Analysis of the skills required for green economy: The local government sector perspective: Final Report To The Local Government Sector Education and Training (LGSETA)

Aoyi Ochieng, T. Seodigeng, Edward Modiba, Janet Mabuza, Boitumelo Matshediso

Research output: Book/ReportCommissioned report


National development that is anchored on the principles of green economy is that which is driven by ecological economics and resource utilization strategies for sustainable human well-being. Currently, there are global concerted efforts towards adopting and improving green economy to mitigate against global warming resulting from carbon emissions. The adoption of
green economy is imperative in order to respond to the ever increasing environmental degradation caused by carbon emissions from locomotives and industries.
South Africa is one of the major world’s producers of green-house gases from coal processing industries. Mitigation against air and water pollution is crucial for the implementation of green economy. Like in all water stressed countries, South African food industry is very sensitive to water provision, without which farming industry, which primarily rely on irrigation, cannot survive. Water is thus, a very important resource for a green economy. The aim of this project is to assess the capacity and challenges of the local government to adopt green economic practices,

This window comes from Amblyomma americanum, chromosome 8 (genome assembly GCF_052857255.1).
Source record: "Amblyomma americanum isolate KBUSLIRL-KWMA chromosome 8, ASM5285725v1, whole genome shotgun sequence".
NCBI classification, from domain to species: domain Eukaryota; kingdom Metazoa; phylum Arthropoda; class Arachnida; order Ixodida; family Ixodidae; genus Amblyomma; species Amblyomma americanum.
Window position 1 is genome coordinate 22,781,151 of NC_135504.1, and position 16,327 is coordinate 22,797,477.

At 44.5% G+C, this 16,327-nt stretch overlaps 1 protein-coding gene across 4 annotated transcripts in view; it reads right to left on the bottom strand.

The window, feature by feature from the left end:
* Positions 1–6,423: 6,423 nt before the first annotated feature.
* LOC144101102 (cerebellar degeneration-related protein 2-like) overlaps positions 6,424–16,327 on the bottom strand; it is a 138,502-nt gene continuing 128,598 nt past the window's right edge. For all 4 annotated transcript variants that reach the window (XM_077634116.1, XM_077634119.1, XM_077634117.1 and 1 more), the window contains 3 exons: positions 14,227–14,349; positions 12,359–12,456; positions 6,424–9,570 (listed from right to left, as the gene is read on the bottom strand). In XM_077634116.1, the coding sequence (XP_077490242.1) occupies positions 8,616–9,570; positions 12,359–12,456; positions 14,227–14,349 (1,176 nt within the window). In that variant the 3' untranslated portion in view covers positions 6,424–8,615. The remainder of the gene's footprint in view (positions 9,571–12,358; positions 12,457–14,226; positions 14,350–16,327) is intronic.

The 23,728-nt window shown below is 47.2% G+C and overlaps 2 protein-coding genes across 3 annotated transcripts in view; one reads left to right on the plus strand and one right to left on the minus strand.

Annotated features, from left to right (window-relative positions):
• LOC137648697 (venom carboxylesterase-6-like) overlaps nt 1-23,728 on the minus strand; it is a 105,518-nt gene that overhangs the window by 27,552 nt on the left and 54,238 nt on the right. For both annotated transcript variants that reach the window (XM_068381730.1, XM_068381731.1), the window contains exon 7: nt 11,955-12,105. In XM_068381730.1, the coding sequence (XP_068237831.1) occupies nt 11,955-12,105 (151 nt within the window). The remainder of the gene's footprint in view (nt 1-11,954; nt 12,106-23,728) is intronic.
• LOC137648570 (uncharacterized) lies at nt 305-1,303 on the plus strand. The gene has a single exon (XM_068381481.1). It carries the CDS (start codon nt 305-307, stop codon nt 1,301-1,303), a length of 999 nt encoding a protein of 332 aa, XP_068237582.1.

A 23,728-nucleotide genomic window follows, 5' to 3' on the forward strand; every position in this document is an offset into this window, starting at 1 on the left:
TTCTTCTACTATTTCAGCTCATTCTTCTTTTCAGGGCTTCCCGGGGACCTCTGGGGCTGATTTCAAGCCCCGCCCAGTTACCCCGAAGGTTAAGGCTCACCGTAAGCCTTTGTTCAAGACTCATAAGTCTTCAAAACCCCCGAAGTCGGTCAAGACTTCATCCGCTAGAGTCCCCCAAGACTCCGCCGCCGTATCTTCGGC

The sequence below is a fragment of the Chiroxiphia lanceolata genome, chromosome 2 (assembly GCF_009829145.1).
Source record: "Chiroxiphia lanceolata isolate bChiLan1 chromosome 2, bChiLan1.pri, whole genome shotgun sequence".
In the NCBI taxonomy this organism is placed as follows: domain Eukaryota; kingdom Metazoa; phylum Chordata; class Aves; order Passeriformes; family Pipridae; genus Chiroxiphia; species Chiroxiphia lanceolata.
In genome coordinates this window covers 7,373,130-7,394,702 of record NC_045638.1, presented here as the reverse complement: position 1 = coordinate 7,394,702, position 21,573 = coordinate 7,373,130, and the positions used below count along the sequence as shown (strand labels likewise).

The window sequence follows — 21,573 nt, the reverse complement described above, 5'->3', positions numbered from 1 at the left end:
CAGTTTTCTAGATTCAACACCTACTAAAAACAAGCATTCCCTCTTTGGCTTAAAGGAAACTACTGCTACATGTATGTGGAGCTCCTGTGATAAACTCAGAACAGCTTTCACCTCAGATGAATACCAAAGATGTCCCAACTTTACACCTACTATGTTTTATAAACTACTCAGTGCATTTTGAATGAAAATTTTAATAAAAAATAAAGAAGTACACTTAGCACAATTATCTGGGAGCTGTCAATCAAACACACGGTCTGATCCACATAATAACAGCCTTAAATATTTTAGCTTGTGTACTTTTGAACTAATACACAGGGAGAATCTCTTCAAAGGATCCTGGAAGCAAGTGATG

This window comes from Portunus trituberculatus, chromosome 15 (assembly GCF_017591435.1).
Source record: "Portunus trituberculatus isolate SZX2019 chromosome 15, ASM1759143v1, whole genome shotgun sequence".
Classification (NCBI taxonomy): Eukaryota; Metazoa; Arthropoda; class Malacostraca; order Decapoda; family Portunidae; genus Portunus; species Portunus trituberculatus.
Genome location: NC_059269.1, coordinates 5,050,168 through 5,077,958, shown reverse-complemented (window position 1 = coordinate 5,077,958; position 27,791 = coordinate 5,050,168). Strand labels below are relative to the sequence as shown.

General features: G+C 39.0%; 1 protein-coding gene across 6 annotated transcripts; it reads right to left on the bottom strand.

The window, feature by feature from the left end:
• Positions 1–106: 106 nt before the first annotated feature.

and to propose responsible strategies in this regard.
The project was carried out within the context of the role of local government in the adoption of
green economy strategy. The role of the local government in promoting green economy should be both reactive and proactive. The reactive aspect of the role relates to the activities that have taken place at any point in time and need policy based corrective measures. As far as the proactive strategies are concerned, the local government sector can employ and facilitate the adoption of approaches such as waste beneficiation and renewable energy. The current study assessed the capability of local governments to effectively play the dual roles. Both qualitative and quantitative
approaches were implemented, and both national and regional data were used. Studies showed that many technical staff working in local governments have very little or no knowledge of green economy. It is expected that the findings will guide policy decisions on capacity or skill development priorities of the local government sector.
Original languageEnglish
Number of pages121
Publication statusPublished - 2016


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